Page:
Paying for low value

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The hottest catchphrase in health care circles these days is “pay for value.”
That means, instead of simply paying doctors, hospitals, nurses and pharmacists to do more stuff to us and give us more stuff, health insurance plans will pay them to actually make us healthy.
That’s a good goal.
But a new study shows that Indiana has farther to go than all but one of the states to actually reach it.
The study, put out by the Health Policy Institute of Ohio, does what someone should have done a long time ago: ranked all 50 states based on a combination of both health status and cost of health care.
The Hoosier state ranked 49th among the 50 states. Only West Virginia ranked worse.
It would be easy to dismiss this as some sort of Buckeye sabotage. But the Health Policy Institute didn’t spare Ohio—it ranked 47th.
Not surprisingly, Indiana scored poorly on health status, ranking 43rd among all states. The Health Policy Institute ranked states on a bevy of measures, from rates of diabetes and heart disease to poor dental health to infant mortality and suicide.
That poor health status is surely a reason why Indiana ranked even worse on health care spending: 47th out of 50.
However, there are a couple of signs that the costs of health care in Indiana are higher than can be explained merely by Hoosiers’ poor health.
The federal Medicare program for seniors, which tries to adjust its pre-set payments to account for different levels of wages around the country, still pays nearly 4 percent more per Medicare beneficiary in Indiana than the national median, according to 2012 data standardized across states by the Commonwealth Fund.
But the real differences are in what private insurance companies spend for working-age Hoosiers. Commercial reimbursement to health care providers in 2009, according to data from Thomson Reuters, was 20 percent higher across Indiana than in the median hospital referral region, according to a Commonwealth Fund analysis.
Insurance plans are spending $3,963 per year on working-age Hoosiers, compared with just more than $3,314 in the median hospital region.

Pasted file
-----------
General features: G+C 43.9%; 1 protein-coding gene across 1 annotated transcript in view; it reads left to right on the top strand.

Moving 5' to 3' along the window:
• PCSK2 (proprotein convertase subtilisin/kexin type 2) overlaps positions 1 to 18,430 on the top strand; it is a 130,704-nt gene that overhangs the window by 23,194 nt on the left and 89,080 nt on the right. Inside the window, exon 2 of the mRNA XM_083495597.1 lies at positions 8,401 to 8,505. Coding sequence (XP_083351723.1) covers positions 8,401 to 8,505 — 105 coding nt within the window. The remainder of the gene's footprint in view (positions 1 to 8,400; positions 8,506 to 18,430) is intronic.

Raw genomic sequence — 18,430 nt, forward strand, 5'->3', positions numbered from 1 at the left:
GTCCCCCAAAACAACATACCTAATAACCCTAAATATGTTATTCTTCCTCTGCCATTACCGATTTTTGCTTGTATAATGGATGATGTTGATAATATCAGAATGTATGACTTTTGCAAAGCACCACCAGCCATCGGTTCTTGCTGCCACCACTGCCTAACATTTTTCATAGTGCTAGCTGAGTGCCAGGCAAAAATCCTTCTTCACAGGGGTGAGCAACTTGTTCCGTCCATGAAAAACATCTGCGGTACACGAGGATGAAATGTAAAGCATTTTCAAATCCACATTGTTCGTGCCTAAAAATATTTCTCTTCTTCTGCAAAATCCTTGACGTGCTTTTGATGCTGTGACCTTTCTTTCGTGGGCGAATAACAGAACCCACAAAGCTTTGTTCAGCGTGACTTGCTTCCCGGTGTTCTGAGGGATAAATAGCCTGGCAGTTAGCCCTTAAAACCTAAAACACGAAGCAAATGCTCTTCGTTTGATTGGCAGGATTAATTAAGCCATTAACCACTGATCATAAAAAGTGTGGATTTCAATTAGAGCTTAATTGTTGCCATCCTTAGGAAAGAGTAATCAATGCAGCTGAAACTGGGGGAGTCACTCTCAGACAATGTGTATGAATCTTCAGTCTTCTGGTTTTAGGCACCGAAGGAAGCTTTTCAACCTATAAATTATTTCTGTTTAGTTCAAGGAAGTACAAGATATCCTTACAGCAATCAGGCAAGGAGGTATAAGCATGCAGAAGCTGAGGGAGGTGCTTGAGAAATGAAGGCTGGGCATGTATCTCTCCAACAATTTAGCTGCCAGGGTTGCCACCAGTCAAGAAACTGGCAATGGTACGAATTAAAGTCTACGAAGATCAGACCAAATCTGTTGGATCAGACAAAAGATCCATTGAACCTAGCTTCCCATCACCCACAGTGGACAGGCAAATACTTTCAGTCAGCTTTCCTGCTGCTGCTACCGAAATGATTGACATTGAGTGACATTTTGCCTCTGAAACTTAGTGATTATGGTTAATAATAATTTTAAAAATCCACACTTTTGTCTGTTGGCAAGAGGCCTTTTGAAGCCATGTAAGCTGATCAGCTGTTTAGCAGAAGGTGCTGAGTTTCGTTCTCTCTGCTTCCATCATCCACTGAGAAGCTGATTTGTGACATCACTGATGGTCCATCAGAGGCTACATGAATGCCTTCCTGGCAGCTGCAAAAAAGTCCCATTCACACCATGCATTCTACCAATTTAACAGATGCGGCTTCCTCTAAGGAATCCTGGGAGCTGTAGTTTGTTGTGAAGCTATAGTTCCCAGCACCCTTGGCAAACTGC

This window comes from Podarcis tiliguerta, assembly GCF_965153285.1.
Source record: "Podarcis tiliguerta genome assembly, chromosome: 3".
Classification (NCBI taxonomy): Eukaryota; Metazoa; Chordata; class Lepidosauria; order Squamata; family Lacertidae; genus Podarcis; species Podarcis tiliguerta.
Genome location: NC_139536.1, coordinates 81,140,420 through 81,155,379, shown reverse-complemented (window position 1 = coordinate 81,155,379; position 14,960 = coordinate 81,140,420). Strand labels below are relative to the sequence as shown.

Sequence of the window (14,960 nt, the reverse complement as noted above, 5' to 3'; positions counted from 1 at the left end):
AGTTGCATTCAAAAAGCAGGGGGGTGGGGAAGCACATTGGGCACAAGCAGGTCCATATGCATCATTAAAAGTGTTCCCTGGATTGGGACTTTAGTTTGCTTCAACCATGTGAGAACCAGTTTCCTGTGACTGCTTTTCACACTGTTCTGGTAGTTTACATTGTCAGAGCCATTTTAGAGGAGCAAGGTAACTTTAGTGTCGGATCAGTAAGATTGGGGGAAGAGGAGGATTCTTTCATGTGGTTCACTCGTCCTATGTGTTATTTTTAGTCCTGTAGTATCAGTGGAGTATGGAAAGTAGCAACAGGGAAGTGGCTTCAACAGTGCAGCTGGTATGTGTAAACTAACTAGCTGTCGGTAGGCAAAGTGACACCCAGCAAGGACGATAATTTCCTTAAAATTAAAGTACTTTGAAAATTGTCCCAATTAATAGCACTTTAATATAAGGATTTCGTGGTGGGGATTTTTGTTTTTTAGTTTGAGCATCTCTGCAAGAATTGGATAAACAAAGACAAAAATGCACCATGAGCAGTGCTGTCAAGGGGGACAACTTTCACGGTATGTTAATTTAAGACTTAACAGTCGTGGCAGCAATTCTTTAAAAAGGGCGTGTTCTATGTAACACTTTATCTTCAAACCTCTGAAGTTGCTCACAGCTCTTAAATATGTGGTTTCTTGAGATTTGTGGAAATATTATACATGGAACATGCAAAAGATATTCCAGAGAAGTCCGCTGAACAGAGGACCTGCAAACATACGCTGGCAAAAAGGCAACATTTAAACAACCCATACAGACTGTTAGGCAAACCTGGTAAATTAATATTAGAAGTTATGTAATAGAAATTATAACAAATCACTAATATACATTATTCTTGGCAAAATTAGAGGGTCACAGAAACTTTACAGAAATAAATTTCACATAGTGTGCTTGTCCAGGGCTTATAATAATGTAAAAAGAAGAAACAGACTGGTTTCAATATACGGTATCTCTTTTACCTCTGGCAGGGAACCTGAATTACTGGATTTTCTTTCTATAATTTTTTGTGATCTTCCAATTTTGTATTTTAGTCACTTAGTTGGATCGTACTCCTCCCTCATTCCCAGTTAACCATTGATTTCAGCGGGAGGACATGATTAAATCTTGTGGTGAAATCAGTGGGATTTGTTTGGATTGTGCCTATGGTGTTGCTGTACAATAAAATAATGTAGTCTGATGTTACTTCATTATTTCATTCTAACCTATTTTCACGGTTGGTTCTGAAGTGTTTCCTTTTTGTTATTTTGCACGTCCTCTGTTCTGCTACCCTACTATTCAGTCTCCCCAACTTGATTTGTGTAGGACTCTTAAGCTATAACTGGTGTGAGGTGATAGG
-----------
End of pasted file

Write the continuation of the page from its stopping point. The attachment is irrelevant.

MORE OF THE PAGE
Those figures are from 2009, and I’ve cited them before. I used them in a 2011 story about Anderson, Indiana, which had the highest per-person spending of any city in the nation.
Also, these figures were used by other researchers to show that hospital inpatient prices in Indianapolis were 88 percent higher than Medicare’s rates and that hospital outpatient prices were 264 percent higher than Medicare rates. That study found that these high prices are not just restricted to Indianapolis, because Kokomo, Indiana, was second-highest among a group of 13 cities analyzed.
The interesting thing about the combination of data in the Health Policy Institute’s report is that it allows a rough calculation of exactly how much Hoosiers are spending beyond what their poor health would suggest they need to spend.

If poorer health causes Medicare to pay 4 percent more to take care of Hoosiers, and assuming that working-age Hoosiers are roughly in the same poor health compared with their peers as older Hoosiers are, what are private health insurers doing with the other 16 percentage points in extra money their spending?
Answer: They were using it to keep as many hospitals and doctors as possible in their networks, so they could promote broad-access networks to employers.
Hoosier employers have for decades insisted on this. And now we know the cost of it: about $650 for all 4 million working-age Hoosiers. That’s roughly $2.6 billion a year.
As I said, when it comes to paying for value, Indiana has a long way to go.

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